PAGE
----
4. Brexit 2017

    You speak in riddles!
  5. Jeremy Corbyn struggles with numbers?

    I was struggling to find a response. You put it very well, and very succinctly. The fact is that most private landlords want long term tenants, and would be delighted if someone stayed for 10 years or more. In my neck of the woods, where we deal with the whole spectrum, when we ask how long the tenant would like, the response is usually 6 months, sometimes 12 months. Most tenants don’t want to be commited to any longer, as they want the flexibility of being able to move at short notice.
  6. Brexit 2017

    What on earth are you talking about? I don’t think you’ve read a word I’ve said, merely concocting a response to suit your agenda e.g. you say “our national interests are affected by a foreign power”... presumably you mean the EU? I AGREE THAT WHILST WE ARE IN THE EU, THIS IS THE CASE..... BUT..... If we were to leave the EU, with a so called hard Brexit, we would not be affected by a foreign power, such that we would have national sovereignty. I am saying that the only way said national sovereignty can be effected is by parliament, i.e. parliamentary sovereignty. Tell me how it can be any different, without waffling on about something that might be related, but completely irrelevant.
  7. Brexit 2017

    Confusing isn’t it? i don’t think voters had any idea what kind of sovereignty we had, what kind of sovereignty they wante, or what kind of sovereignty we are likely to get. If they aren’t happy with what happened last week, they are going to be sorely dissappointed.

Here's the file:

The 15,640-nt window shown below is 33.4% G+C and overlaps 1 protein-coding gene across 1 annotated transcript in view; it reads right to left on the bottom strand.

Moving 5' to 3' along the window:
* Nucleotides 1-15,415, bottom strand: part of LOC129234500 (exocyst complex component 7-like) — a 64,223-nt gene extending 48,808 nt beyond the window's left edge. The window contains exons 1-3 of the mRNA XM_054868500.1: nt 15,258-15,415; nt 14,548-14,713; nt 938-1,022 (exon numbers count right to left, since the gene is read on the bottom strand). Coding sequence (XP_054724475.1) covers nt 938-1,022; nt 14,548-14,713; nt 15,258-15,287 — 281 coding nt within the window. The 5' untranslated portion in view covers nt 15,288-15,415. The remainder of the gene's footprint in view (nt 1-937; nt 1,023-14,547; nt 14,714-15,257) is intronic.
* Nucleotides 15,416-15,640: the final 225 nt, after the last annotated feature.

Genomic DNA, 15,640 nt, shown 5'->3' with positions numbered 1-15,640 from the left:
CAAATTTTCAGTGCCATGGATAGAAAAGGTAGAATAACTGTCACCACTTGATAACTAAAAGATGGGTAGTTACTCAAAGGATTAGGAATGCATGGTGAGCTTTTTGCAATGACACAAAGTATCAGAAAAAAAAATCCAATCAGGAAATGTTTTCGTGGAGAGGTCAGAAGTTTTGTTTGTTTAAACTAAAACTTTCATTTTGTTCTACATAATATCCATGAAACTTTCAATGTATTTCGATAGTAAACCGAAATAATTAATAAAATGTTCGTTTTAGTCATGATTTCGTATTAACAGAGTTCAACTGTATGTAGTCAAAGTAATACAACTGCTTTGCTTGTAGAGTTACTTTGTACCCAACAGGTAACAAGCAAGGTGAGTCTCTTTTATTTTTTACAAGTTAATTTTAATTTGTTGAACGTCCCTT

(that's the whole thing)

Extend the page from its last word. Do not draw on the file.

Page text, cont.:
8. Brexit 2017

    And what job might that be?
  9. Brexit 2017

    Much of what you say actually supports what I said. I agree that it is only because of parliament that we had a referendum and we are ultimately where we are. I can also say that, if there hadn’t been a majority voting leave, we would not be where we are. I appreciate that there might be different kinds of sovereignty but even if we have “national sovereignty”, how on earth are we going to be governed if not by parliament? thus our national sovereignty can only ever be parliamentary sovereignty. If those that voted to leave the EU thought that the sovereignty they wanted was anything other than parliamentary, one would wonder what they thought the alternative was/is? In reality, a very very small percentage of voters will even have thought about what sovereignty might mean, and how it might look.
  10. Jeremy Corbyn struggles with numbers?

    Yes... but how would a 3 year tenancy have helped a woman who was asked to leave after 10 years? My question is not about the benefits or otherwise of longer tenancies, but Corbyns example in support of his agenda - he could be running the country!!